So it is Easter time here, it is a time to break from the usual routine. To stay inclusive in our setting during this time of year we focused our attention on chickens. Our focus this week was on the life cycle of chickens. We found a great flower experiment in the book The Everything Kids Science Experiment, where you fold a piece of sugar paper and it opens up to reveal a creature on a lily pad. We have adapted this idea and use it often to engage young children in more complex learning topics. Such as where do eggs come from: easy answer chickens. more complex answer, chick, hen, adult hen with egg, nest, lay egg, hatch, chick repeat.
We started with a picture of an adult hen growing an egg inside her, then a hen sat in a nest, progressing to an egg in a nest, to a chicken hatching, to a chick and finally an adult hen and repeated the cycle twice. Children were guessing what was coming up next, shouting out what they could see, and placing the flowers in the water themselves to reveal the image inside. One child spoke about the cycle being round like a circle. Here is a short video showing how the flowers open up below. The larger the flower the longer it takes to unfold, you can also use other paper sugar paper is the quickest to absorb the water and open up. The first flower looks a bit off colour this is because it has been used about 4 times, you can reuse this flowers by drying them out and refolding, the ink from one of the other chickens has leaked onto this flower.
This activity was followed by a few more chicken activities throughout the day. We made chicken noises in a cup, which the children found hilarious. As they said it sounded like the chicken was laughing. We saw the idea on www.allfortheboys.com.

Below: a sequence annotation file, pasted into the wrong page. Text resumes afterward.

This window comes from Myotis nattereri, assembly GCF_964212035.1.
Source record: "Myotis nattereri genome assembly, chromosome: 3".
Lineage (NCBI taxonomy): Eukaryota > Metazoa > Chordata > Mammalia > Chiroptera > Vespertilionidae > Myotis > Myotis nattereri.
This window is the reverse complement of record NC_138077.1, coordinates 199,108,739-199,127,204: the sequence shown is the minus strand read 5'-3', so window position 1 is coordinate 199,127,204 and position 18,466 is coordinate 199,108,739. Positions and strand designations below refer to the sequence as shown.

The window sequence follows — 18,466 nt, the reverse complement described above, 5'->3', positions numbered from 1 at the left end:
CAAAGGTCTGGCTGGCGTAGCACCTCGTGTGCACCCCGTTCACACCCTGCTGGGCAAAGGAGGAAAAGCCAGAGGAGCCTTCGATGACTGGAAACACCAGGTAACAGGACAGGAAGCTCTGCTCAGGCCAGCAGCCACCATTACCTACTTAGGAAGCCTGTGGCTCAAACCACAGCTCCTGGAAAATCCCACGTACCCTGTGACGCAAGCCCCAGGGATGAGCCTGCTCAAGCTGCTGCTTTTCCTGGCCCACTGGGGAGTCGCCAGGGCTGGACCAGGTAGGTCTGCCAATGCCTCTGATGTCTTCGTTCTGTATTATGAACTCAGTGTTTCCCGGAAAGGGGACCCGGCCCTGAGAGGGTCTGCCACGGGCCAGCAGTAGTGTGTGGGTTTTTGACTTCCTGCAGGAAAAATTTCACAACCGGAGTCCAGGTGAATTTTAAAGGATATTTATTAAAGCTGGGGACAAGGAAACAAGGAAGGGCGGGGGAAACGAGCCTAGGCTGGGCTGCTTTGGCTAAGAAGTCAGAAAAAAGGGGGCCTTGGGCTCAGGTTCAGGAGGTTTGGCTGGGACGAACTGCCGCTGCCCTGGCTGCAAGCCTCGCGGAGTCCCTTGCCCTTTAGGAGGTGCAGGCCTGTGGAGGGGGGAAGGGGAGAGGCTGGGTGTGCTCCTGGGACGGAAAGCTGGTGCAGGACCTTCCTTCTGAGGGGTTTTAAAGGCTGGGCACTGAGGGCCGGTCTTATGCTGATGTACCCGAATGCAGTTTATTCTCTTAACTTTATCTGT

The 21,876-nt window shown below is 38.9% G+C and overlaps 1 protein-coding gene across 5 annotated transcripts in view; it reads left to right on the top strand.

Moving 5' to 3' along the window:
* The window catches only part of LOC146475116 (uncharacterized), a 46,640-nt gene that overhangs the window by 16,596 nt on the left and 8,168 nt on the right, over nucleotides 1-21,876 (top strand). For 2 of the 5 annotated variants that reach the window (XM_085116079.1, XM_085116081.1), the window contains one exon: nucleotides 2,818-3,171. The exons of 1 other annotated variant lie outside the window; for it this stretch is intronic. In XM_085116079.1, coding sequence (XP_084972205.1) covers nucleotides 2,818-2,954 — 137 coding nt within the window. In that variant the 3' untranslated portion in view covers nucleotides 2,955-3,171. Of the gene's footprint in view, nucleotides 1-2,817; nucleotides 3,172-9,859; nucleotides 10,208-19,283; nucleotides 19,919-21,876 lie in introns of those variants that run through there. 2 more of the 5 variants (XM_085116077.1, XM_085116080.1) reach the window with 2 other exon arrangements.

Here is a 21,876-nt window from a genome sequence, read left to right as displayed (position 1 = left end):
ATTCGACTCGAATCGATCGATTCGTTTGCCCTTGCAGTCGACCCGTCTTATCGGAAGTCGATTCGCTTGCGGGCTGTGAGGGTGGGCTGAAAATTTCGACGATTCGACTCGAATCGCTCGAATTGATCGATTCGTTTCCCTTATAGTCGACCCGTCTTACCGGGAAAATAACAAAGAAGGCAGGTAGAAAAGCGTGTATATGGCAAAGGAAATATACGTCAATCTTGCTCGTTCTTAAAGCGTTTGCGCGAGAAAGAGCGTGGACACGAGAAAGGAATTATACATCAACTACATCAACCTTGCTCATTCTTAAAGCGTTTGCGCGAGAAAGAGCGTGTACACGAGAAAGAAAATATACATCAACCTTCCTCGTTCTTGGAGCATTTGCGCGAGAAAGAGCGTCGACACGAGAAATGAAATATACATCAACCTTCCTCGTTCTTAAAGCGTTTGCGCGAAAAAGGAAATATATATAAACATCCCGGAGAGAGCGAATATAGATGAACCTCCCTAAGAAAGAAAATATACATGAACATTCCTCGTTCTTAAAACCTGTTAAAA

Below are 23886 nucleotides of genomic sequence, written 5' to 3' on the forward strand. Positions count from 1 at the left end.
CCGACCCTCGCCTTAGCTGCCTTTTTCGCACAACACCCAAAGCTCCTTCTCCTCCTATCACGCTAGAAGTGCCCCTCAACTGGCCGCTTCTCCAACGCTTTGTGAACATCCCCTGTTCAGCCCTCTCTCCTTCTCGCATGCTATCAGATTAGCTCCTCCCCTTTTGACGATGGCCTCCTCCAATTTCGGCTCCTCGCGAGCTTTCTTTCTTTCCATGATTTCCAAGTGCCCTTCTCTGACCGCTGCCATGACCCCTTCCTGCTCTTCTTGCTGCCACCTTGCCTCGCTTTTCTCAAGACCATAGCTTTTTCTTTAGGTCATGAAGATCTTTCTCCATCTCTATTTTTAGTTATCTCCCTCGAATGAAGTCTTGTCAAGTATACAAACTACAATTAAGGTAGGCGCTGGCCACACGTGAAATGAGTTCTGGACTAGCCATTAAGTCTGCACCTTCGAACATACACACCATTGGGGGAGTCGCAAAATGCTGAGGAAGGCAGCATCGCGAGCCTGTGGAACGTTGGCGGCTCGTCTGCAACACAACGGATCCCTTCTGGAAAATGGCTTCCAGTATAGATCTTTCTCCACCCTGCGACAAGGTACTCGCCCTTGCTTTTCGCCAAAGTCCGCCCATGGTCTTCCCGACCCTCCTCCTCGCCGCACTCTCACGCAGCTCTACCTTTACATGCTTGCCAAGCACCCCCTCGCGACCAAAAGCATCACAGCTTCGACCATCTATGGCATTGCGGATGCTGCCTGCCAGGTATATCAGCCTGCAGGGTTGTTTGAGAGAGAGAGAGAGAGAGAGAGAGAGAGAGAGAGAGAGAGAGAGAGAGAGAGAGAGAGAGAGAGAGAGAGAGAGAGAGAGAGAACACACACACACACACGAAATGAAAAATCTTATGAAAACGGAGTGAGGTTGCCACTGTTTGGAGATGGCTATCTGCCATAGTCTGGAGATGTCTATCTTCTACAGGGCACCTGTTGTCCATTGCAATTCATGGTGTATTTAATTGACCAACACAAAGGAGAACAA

The children painted the cups and we drew the chickens on (note to self: practice drawing chickens before starting craft otherwise your chickens look like they have bird flu.) A chicken pop which we thought of while doing a canister pop during a session a couple of weeks again.
Sensory sound eggs in a huge nest tuff inviting children to explore. Older children were asked to match sounds while younger ones were asked if their sound was loud or quiet. The eggs were filled with, pasta, rocks, sand, rice and pumpkin seeds to make our sound eggs. I will be recycling these large eggs to make dragon eggs for st Georges day later this month.
Painted egg hunt. Which was great as it combined fine motor skills and gross motor skills as well as developing maths skills when the children had to count the eggs to see who won.
Egg splat. I loved egg splat as older children were able to get lots of force in the egg as it hit the paper so the paint travelled further. The younger children observed and tried to copy which was nice as it created smaller prints next to the large lines of colours. I’ve been saving up old egg shells for weeks as I’ve been so keen to do this activity. That I have so many leftover that we may try it again tomorrow but this time place the eggs on the paper and try and squash them with a hammer or brick to make the paint spread.
Finally finishing with egg goo, because who doesn’t like making and playing with goo?
After preparing for Chicken and Egg week for so long, I don’t want it to end I’m having so much fun.